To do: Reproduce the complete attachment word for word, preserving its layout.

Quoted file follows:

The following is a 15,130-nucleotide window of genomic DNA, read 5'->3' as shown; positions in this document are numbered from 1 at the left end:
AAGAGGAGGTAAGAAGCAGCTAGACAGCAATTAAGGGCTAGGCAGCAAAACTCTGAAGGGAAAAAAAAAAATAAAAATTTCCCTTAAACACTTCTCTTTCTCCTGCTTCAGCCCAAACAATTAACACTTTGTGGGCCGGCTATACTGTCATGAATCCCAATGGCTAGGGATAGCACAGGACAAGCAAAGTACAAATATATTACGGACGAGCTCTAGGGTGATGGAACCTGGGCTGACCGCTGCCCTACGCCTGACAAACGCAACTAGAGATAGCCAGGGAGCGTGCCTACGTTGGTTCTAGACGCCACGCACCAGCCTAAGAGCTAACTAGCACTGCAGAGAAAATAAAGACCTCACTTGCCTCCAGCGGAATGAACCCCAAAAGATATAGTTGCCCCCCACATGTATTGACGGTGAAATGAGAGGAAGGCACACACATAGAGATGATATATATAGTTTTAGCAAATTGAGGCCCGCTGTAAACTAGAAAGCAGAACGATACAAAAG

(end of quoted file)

The following is a 15,130-nucleotide window of genomic DNA, read 5'->3' as shown; positions in this document are numbered from 1 at the left end:
AAGAGGAGGTAAGAAGCAGCTAGACAGCAATTAAGGGCTAGGCAGCAAAACTCTGAAGGGAAAAAAAAAAATAAAAATTTCCCTTAAACACTTCTCTTTCTCCTGCTTCAGCCCAAACAATTAACACTTTGTGGGCCGGCTATACTGTCATGAATCCCAATGGCTAGGGATAGCACAGGACAAGCAAAGTACAAATATATTACGGACGAGCTCTAGGGTGATGGAACCTGGGCTGACCGCTGCCCTACGCCTGACAAACGCAACTAGAGATAGCCAGGGAGCGTGCCTACGTTGGTTCTAGACGCCACGCACCAGCCTAAGAGCTAACTAGCACTGCAGAGAAAATAAAGACCTCACTTGCCTCCAGCGGAATGAACCCCAAAAGATATAGTTGCCCCCCACATGTATTGACGGTGAAATGAGAGGAAGGCACACACATAGAGATGATATATATAGTTTTAGCAAATTGAGGCCCGCTGTAAACTAGAAAGCAGAACGATACAAAAG